A recent issue of the new journal The Global South focuses on the relative absence of India-based voices in cultural theory dealing with India and postcolonialism. They ask, quite directly:
Why, for example, do India-based scholars remain so woefully underrepresented in postcolonial and globalization studies, even as India itself has become the field’s most widely referenced postcolonial location?
The editors argue that the focus on displacement that has characterised my postcolonial writing does not reflect the position of the majority:
…the almost complete identification of postcolonial studies with diaspora, exile, etc. has yielded a discourse ill-positioned to critique globalization, one arguably better suited to strategically undergird the notion of a global neoliberal subject.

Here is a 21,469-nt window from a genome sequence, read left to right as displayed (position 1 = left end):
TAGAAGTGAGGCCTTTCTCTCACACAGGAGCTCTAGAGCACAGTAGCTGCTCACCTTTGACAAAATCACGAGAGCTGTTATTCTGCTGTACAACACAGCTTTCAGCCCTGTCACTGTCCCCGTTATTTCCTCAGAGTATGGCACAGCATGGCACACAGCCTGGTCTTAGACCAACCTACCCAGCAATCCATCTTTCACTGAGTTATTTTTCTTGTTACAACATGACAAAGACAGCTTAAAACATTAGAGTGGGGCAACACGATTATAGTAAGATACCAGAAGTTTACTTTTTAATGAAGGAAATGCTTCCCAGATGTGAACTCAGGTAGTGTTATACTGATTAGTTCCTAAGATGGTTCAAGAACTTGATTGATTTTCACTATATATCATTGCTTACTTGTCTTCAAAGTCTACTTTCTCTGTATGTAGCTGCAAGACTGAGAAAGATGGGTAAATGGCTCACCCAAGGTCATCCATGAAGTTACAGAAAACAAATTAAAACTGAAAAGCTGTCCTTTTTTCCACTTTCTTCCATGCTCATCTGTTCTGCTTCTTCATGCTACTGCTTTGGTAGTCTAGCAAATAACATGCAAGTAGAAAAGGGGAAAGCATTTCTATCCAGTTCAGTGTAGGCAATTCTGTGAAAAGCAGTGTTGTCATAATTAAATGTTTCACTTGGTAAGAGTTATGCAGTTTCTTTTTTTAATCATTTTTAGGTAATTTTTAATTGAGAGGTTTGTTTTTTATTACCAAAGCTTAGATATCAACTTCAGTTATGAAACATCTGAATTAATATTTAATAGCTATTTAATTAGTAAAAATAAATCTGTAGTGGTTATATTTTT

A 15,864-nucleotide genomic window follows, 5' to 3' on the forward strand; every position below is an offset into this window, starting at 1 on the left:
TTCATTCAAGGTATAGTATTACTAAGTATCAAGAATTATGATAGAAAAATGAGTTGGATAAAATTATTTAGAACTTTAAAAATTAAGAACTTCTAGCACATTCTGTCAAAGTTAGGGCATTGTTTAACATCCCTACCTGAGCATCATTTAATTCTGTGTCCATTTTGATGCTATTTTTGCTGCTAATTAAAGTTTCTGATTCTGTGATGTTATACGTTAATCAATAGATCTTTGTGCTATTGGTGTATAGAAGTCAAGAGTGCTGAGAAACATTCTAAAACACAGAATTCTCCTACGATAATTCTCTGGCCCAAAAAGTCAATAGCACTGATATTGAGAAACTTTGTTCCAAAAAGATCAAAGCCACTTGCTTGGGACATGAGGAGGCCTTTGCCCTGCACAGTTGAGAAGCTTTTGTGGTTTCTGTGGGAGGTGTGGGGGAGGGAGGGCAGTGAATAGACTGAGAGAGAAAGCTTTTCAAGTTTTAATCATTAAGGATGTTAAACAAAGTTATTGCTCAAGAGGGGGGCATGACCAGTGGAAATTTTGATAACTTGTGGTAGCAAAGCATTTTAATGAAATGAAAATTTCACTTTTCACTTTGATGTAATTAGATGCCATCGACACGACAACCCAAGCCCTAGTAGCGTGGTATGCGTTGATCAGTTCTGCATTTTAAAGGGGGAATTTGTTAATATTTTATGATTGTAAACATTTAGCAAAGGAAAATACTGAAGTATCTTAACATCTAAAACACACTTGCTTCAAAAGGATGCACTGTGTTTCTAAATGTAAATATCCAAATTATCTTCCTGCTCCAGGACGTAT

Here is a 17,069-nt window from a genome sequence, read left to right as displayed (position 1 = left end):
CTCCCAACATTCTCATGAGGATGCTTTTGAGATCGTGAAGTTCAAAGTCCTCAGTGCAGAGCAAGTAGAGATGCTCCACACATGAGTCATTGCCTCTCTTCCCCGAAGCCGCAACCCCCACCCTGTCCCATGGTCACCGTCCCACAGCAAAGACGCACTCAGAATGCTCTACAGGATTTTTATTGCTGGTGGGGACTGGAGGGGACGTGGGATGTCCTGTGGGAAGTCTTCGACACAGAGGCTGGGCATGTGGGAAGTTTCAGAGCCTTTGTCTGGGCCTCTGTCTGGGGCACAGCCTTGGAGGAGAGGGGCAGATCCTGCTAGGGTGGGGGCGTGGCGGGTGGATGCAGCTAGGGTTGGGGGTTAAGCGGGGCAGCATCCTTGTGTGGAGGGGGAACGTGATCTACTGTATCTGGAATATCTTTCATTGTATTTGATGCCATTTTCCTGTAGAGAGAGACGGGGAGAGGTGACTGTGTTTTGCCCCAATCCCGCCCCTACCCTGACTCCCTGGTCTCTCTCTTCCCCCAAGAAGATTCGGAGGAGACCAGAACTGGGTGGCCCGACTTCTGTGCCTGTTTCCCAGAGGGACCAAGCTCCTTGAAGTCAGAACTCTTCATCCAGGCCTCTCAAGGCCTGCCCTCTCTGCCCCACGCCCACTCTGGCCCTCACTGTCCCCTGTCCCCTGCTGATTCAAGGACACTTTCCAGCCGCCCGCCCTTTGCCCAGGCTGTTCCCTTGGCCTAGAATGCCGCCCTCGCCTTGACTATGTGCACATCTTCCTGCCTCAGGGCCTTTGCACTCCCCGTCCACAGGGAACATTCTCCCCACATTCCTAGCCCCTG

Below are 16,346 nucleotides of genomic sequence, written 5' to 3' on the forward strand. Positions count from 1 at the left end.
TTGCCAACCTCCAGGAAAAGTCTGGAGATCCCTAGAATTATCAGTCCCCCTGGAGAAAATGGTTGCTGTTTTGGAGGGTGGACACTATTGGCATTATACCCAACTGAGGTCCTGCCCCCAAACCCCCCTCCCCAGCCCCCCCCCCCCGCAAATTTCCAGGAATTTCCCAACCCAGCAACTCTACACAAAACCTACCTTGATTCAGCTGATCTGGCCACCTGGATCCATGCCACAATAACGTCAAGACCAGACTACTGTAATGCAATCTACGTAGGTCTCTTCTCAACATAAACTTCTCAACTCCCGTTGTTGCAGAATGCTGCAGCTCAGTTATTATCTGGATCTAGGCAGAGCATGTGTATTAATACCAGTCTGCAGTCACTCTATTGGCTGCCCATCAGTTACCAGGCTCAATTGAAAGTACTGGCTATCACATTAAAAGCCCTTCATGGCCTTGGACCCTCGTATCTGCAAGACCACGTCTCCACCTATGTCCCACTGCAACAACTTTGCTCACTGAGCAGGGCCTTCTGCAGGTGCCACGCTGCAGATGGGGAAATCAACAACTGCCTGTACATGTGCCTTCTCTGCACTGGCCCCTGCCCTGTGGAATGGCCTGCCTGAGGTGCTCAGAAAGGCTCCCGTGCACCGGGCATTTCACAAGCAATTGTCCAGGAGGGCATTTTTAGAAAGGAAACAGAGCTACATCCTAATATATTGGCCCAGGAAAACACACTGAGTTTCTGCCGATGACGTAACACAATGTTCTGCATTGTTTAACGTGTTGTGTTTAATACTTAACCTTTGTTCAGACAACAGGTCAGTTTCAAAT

While an important source of critique for postcolonial studies, it raises the question of what replaces this discourse of displacement. It is the alternative a familiar story of victimhood?
Alfred J. López and Ashok K. Mohapatra ‘India in a Global Age; or, The Neoliberal Epiphany’ The Global South (2008) 2: 1, pp. 1-5